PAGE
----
NG domestic debt amounted to P3,769 billion, 1.9% or P71.95 billion lower than the end-March 2016 level. The reduction in domestic obligations reflects the net redemption of government securities amounting to P72.30 billion, offsetting the P0.35 billion effect of peso depreciation against the USD on the value of multi-currency denominated debt. Year-to-date, the level of domestic debt has decreased by 3.0% or P115.07 billion.
NG external debt amounted to P2,114 billion, 2.7% or P56.50 billion higher compared to the end-March 2016 level. The increase in external obligations was due to the weaker peso against the dollar and 3rd currencies which caused an upward revaluation of P40.18 billion and P16.18 billion, respectively. Net availments on the other hand added P0.14 billion to total external obligations. The external debt portfolio has increased by 2.1% or P44.20 billion since the start of 2016.
NG guaranteed obligations amounted to P458 billion, which increased by 3.5% or P15.28 billion relative to the prior month’s level. The increase in guaranteed obligations was due to the combined effect of peso depreciation against the dollar and 3rd currencies which raised the peso value of debt by P13.77 billion, net drawdowns on domestic guarantees from credit lines with LBP and DBP amounting to P1.19 billion, and net availments of external guarantees amounting to P0.32 billion. NG guaranteed debt has increased by 4.6% or P20.23 billion from its end-December 2015 level.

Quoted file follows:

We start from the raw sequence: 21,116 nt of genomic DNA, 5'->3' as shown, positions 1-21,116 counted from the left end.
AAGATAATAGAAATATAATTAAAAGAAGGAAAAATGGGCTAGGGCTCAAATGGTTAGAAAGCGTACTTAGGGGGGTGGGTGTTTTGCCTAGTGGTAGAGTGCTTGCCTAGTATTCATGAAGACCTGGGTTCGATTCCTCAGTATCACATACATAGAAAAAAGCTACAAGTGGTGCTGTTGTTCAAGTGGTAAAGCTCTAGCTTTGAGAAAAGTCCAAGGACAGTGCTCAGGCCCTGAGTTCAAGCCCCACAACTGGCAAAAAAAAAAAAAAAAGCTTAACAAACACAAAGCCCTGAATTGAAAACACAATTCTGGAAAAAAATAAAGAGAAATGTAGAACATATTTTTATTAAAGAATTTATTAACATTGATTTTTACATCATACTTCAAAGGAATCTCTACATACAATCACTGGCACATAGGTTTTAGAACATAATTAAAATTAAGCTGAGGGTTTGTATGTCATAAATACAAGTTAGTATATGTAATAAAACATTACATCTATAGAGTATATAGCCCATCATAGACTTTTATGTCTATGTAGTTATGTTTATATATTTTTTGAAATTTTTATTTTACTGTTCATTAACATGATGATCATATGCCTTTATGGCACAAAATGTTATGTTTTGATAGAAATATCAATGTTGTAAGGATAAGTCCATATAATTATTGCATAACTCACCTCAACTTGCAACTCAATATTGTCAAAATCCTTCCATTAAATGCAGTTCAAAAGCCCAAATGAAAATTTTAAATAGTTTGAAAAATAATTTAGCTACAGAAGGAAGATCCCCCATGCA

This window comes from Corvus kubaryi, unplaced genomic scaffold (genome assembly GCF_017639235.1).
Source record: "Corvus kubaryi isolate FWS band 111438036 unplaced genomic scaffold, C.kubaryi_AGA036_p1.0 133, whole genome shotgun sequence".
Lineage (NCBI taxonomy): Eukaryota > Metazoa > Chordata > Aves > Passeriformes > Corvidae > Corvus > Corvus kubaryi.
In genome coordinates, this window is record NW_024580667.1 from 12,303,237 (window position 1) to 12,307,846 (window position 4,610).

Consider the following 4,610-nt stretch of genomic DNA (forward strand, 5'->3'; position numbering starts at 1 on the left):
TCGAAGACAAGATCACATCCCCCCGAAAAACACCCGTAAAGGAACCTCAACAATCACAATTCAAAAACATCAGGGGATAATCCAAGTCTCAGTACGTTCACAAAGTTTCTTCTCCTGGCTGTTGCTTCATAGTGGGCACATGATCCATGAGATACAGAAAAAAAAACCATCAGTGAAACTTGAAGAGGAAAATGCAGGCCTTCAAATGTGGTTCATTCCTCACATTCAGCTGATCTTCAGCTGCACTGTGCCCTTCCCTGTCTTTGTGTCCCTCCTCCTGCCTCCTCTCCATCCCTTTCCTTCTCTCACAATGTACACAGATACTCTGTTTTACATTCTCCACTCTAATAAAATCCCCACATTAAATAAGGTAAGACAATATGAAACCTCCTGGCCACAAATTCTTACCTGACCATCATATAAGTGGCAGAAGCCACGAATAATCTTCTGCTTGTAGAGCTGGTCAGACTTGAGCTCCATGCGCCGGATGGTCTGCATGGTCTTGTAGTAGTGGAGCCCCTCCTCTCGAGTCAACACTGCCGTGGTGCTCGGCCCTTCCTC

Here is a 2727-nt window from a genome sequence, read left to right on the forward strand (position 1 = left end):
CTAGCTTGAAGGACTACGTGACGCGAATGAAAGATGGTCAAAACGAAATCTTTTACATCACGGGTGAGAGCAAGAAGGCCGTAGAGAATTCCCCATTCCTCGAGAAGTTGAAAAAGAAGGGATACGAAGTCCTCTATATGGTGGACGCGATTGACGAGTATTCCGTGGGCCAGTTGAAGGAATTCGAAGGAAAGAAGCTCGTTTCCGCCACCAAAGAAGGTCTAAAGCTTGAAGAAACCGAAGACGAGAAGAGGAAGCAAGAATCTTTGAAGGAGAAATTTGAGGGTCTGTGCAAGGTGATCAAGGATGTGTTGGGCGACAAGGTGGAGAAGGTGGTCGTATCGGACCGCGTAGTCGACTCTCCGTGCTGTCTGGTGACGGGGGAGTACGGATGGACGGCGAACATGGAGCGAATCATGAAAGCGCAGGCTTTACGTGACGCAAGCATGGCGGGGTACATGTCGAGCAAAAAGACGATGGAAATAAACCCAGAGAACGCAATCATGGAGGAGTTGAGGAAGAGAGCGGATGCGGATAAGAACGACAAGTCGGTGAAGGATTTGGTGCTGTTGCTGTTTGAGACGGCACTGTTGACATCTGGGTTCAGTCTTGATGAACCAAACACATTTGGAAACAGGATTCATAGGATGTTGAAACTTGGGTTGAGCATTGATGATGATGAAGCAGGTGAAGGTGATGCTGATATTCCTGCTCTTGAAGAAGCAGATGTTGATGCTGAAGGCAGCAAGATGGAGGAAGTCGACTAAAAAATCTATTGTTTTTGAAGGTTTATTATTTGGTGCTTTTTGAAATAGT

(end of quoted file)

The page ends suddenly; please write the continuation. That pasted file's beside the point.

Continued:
Finance Secretary Cesar V. Purisima noted the continued improvement in debt and risk metrics saying, “We are keeping our portfolio sustainable and resilient. Prudent liability management is an integral component of the virtuous cycle we are perpetuating to the benefit of every taxpayer.”
As of April 2016, domestic debt accounts for 64% of the total NG liabilities following an issuance strategy that heavily favors domestic sources of financing. Compared with its 56% share in 2009, the larger share of domestic debt mitigates exposure to unfavorable foreign exchange swings.
Refinancing risk has also abated given the ability to issue long dated securities. The average maturity of domestic and external debt stands at 9.29 and 12.39 years, compared to 4.61 and 9.54 years at the end of 2009, respectively. Both reside at the upper bound of the country’s medium-term debt maturity target of 7 to 10 years.
The extension in maturity was achieved without compromising cost considerations. Owing to the country’s improved fiscal management and investment grade credit, average borrowing costs have gone down to 5.38% and 4.45% for domestic and foreign debt from end-2009 levels of 7.43% and 5.71%, respectively. This further strengthens sustainability and frees fiscal space for economically productive spending. (DOF)